How and where to find Alaska’s glac­i­ers — some of the state’s most beau­ti­ful nat­ur­al attractions

Denal­i’s glac­i­ers are high in the moun­tains of The Alas­ka Range. Here are the most impres­sive, and the flight tours to see them!

Veg­e­ta­tion cov­er in Denali is always chang­ing. Find out why the forests around the Tok­lat Riv­er are chang­ing, and how the Park Ser­vice uses his­toric pho­tos to doc­u­ment these changes. Audio tour by Camp Denali Wilder­ness Lodge.

Spindly spruce trees lean this way and that, look­ing as if they’re drunk. The actu­al cause of this odd align­ment has to do with their shal­low root sys­tems, which get read­just­ed by the near­ly con­tin­u­ous expan­sion and con­trac­tion of per­mafrost under the tun­dra sur­face. Per­mafrost is a lay­er of frozen ground, some­times more than 6 feet thick, that nev­er thaws. With­out it, much of the tun­dra would be com­plete­ly impassable. 

Not far from the Tok­lat Riv­er Bridge you’ll find your­self at the top of High­way Pass, the high­est point on the park road at 3,980 feet. The vis­tas are expan­sive and wildlife view­ing can be great.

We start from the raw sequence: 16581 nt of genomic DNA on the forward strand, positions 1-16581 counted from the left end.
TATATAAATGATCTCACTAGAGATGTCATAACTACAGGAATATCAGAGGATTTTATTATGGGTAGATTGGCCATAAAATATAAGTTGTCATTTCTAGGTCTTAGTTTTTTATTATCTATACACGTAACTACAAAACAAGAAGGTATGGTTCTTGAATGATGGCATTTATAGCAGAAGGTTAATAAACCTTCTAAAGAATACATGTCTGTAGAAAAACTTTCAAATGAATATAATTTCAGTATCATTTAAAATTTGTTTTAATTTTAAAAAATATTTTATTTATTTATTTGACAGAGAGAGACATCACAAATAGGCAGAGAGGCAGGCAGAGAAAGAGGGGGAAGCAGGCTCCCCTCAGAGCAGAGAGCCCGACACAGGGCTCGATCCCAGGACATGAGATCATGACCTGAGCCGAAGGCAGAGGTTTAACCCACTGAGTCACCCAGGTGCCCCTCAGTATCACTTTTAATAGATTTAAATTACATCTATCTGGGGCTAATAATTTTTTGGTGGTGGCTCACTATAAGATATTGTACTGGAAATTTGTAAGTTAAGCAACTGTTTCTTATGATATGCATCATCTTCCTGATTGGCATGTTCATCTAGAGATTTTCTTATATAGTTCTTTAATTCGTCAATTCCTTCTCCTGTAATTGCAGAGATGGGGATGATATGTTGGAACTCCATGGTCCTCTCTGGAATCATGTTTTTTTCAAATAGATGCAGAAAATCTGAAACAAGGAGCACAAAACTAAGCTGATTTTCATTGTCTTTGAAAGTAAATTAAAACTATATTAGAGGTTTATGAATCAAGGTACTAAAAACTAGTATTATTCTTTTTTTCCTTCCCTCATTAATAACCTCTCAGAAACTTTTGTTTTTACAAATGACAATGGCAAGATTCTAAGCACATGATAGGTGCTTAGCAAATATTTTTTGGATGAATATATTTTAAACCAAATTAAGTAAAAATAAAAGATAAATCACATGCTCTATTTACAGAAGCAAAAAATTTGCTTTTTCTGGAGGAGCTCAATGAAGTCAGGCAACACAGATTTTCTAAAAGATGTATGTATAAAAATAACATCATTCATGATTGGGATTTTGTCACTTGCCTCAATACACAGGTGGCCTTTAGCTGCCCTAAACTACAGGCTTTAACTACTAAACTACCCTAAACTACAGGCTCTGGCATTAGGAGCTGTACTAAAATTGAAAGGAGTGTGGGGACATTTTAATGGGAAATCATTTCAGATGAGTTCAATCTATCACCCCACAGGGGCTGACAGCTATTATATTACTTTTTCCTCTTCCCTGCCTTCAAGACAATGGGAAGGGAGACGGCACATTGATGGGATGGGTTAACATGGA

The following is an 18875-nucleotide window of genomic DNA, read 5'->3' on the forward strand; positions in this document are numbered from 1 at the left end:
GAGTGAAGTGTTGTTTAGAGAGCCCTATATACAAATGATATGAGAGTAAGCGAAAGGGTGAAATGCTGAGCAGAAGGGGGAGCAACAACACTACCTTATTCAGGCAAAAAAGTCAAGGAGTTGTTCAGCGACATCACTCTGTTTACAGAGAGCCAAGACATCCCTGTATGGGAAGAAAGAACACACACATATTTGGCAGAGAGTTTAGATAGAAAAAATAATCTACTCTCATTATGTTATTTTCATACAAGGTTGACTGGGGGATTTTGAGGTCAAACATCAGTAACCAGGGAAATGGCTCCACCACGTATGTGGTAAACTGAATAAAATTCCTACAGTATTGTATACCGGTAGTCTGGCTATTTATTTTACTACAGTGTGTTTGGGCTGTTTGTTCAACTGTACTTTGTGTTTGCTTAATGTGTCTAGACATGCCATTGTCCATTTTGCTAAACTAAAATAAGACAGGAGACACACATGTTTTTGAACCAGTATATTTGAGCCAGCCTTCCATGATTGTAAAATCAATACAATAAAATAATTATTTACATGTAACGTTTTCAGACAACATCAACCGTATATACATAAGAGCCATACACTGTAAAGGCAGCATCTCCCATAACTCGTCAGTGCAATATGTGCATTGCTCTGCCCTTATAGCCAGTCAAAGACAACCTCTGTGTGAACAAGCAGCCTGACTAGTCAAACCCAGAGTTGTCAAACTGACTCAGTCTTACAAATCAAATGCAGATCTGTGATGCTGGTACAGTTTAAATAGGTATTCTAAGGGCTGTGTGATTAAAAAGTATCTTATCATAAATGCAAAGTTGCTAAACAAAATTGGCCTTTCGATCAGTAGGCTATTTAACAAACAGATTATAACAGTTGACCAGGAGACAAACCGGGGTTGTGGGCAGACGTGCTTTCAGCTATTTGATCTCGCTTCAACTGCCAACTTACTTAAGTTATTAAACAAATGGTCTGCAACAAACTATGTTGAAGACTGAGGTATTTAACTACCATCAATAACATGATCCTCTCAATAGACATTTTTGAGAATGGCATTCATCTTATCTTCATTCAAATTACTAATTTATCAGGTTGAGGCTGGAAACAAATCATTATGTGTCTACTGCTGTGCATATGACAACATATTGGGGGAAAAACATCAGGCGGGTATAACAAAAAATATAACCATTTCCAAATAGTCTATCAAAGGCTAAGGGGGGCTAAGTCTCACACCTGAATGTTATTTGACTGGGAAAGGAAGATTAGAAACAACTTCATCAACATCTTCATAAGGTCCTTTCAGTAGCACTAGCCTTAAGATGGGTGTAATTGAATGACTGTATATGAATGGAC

It isn’t until you actu­al­ly dri­ve past the head­quar­ters area that you will begin to enter the wilder­ness for which you have real­ly come. Dur­ing the win­ter months, the road is closed at this point. Only non-motor­ized trav­el­ers, such as mush­ers and skiers can go fur­ther. This is taiga for­est, filled with white spruce and black spruce, inter­spersed here and there with quak­ing aspen, paper birch, bal­sam poplar and tama­rack. This is moose habitat…  ...more

Won­der Lake is a some­what unlike­ly lake. Learn how the lake was formed, and what makes it so unique.

Last view of Denali dur­ing first few miles of Denali Park Road